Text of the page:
Simon Glass

Jeremiah 4:23-27

An annotated translation

23. I saw the land[1] and it was[2] unformed and void[3]; and to the skies[4] and they had no light[5].
24. I saw the mountains and they were[6] quaking and all the hills shook[7].
25. I saw and there was[8] not a man[9] and all the birds[10] of the sky fled[11].
26. I saw and the grove was[12] a desert.[13] And all its cities were demolished in the face of Yahweh[14], In the face of his anger[15].
27. For thus says Yahweh: All the land shall be desolate but I shall not make an end.

[1]ha’aretz” The land – in the biblical story of creation, the second thing that was created, according to chapter one of the Book of Genesis.

[2]veheeneh” This word, in which “ve” is the prefix meaning “and”, is often translated as “and behold”. Heeneh though, is not a verb and does not relate to looking or seeing. It has the same root as the word for “here” and emphasizes presence, in this context generating tension between present and past. Further tension is generated by the fact that this same prefix “ve”, the letter vuv, is often employed in scripture to alter tense from past to future or future to past as noted below.

[3]tohu vebohu” In all of Hebrew scripture, these two words occur together twice – once in Genesis describing a state of creation, and here in Jeremiah, describing a state of destruction. The word “tohu” has as its root the same word which is root for the word meaning chasm or abyss. The first letter of the word, tuv, is the last letter of the alphabet – often associated with telos. The word “bohu” appears not to share a root with any other Hebrew words. This has led it to be considered a nonce term, coined to rhyme with tohu. Its first letter, bet, is the first letter of the Torah (the five books of Moses), usually taken to signify genesis. The two letters heh, one in each word, are symbols for the presence of Yahweh, God of the Jews. The other three characters in these two words are the letter vuv. In scripture, the letter vuv is often employed to reverse the tense of a verb, changing it from past to future or vice versa. That these words occur here is the first suggestion to the reader that Jeremiah will invert the language of the story of creation in the Book of Genesis.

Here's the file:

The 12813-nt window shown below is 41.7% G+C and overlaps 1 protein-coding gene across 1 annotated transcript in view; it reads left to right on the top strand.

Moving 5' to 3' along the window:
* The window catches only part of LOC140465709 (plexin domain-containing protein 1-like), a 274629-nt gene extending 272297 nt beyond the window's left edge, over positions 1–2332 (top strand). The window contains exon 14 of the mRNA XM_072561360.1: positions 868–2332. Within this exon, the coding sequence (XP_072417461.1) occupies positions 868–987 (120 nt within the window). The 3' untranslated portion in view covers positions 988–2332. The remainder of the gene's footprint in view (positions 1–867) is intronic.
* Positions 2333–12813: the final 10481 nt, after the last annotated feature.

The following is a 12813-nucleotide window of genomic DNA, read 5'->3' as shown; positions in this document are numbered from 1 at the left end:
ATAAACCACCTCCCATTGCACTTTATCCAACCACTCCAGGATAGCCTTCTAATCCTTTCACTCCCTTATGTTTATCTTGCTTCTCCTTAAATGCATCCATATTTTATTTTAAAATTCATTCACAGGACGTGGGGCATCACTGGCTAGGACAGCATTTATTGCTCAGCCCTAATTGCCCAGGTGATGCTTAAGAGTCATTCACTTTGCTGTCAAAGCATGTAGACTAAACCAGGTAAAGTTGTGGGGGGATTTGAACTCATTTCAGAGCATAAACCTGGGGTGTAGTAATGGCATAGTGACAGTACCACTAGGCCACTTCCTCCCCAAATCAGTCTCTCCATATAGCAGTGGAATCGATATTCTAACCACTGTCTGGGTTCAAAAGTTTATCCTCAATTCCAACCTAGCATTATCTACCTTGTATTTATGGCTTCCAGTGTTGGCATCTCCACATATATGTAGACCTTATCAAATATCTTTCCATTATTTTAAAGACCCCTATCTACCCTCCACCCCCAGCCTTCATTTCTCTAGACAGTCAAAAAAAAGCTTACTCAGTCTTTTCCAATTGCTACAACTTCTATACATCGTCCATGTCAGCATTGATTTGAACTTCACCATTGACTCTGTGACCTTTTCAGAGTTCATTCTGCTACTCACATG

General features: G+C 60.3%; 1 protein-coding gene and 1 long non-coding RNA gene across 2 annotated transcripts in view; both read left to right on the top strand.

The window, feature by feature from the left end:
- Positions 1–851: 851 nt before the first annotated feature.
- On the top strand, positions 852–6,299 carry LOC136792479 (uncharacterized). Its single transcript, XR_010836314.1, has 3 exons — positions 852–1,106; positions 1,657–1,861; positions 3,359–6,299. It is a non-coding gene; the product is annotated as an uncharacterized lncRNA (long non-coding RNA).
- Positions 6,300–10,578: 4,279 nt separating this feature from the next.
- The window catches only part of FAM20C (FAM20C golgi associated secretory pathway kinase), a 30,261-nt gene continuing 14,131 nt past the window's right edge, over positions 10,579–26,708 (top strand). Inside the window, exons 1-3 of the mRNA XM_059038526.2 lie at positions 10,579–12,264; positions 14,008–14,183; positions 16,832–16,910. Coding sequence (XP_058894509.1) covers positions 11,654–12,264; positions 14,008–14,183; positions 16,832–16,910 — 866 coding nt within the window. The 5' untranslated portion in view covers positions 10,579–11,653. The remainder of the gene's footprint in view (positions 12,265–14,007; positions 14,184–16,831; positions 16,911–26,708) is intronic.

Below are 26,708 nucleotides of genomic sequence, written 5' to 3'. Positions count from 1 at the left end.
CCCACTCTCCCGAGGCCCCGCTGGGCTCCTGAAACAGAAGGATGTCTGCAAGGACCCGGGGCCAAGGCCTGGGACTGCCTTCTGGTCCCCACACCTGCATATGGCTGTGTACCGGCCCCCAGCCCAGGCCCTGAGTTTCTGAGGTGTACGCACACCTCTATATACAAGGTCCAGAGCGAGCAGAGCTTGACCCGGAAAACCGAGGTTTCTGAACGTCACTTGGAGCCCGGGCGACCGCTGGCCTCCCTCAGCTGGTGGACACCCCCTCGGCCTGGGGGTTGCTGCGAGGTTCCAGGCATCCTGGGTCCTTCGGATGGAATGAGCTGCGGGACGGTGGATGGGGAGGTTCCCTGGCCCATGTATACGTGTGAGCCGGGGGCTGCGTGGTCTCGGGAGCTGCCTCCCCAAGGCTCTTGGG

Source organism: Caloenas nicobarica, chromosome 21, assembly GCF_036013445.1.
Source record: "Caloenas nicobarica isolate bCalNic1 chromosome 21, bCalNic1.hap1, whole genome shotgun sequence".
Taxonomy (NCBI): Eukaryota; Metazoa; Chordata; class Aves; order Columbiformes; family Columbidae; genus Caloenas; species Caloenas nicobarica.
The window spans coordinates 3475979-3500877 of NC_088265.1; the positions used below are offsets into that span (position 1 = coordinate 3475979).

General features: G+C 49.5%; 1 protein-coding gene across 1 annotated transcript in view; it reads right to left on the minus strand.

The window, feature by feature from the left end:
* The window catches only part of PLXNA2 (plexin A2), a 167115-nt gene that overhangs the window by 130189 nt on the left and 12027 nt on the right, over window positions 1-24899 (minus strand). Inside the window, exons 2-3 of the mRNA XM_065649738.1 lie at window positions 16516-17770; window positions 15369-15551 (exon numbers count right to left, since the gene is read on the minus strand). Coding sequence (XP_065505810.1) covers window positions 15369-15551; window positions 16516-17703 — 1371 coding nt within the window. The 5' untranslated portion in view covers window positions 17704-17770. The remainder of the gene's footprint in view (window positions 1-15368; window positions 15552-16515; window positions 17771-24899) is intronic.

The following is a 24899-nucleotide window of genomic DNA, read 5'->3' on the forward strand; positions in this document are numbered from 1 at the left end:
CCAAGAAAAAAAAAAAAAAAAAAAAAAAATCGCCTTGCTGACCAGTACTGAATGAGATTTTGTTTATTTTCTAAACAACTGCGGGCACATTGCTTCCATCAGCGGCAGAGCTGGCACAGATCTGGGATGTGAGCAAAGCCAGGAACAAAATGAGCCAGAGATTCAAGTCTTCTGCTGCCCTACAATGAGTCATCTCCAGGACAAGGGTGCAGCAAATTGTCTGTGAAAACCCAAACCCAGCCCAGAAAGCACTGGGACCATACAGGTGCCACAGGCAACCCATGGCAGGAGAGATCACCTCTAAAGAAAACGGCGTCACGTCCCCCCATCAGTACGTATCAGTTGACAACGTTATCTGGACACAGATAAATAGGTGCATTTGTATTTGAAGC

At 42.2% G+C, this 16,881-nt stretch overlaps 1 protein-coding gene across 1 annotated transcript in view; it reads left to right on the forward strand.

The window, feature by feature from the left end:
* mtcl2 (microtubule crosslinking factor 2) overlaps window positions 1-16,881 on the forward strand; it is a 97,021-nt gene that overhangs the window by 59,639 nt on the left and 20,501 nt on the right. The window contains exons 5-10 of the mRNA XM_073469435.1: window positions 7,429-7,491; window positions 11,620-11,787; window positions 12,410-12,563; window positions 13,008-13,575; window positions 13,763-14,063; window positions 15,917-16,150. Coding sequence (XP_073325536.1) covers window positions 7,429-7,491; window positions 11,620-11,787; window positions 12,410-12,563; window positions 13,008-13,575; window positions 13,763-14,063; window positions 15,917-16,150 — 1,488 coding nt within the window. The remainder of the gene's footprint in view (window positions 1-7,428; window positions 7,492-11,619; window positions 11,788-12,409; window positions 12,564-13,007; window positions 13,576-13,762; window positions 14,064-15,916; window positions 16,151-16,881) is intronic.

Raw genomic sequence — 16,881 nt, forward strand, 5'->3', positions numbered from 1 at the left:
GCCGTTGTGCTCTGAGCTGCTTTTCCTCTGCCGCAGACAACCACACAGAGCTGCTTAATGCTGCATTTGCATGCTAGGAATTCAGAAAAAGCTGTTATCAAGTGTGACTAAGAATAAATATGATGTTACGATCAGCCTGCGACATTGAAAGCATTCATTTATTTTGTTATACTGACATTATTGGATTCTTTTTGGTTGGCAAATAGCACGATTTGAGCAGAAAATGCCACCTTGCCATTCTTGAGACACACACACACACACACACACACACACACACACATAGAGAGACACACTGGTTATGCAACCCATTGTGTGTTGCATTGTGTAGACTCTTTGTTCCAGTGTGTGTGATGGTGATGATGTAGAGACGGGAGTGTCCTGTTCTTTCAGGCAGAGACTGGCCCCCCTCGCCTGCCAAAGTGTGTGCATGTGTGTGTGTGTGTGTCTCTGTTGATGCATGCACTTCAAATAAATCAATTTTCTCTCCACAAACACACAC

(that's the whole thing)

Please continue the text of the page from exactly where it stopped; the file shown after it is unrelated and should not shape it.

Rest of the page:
[4] “shamayim” In biblical and vernaclar Hebrew this means sky, or literally “there is water”. Its form is that of a plural noun. This is the first thing that was created according to the book of Genesis.

[5] The absence of light, another creation of the first day – also an inversion of Genesis.

[6]veheeneh” See note 2.

[7]hitqalqalu” This word occurs but once in all of Hebrew scripture. Its root, qilqal, occurs twice. In the Book of Ezekiel, the Babylonian king shakes his arrows back and forth as a means of divining. In Ecclesiastes, the same term is used for the motion of sharpening of a blade.

[8]veheeneh” See note 2.

[9] The word for “man” here is the name Adam, creation of the sixth day.

[10] Birds – a creation of the fifth day.

[11]nadedu” In the Book of Esther, the related word nadeda is used to recount the insomnia of King Ahasuerus: “sleep fled the king”.

[12]veheeneh” See note 2.

[13] Isaiah 32:15 – “… the desert will be a grove …”

[14] “Yahweh”. This is the not-to-be uttered name of God. Its letters and structure strongly suggest that it is a unique form of the verb “to be” – one that is neither past, present nor future but possibly all three at once. As a proper name it is not translatable but it is simultaneously a proper name and a unique verb. To the extent that there are two words here they are at once homonyms and synonyms. Two identical words, one a name, one a verb or, two words, a verb and a name that both have the same meaning.

[15] The idiom used for “anger” here is “kharon upoh”, literally, “his burning nose”.

© Simon Glass, 2010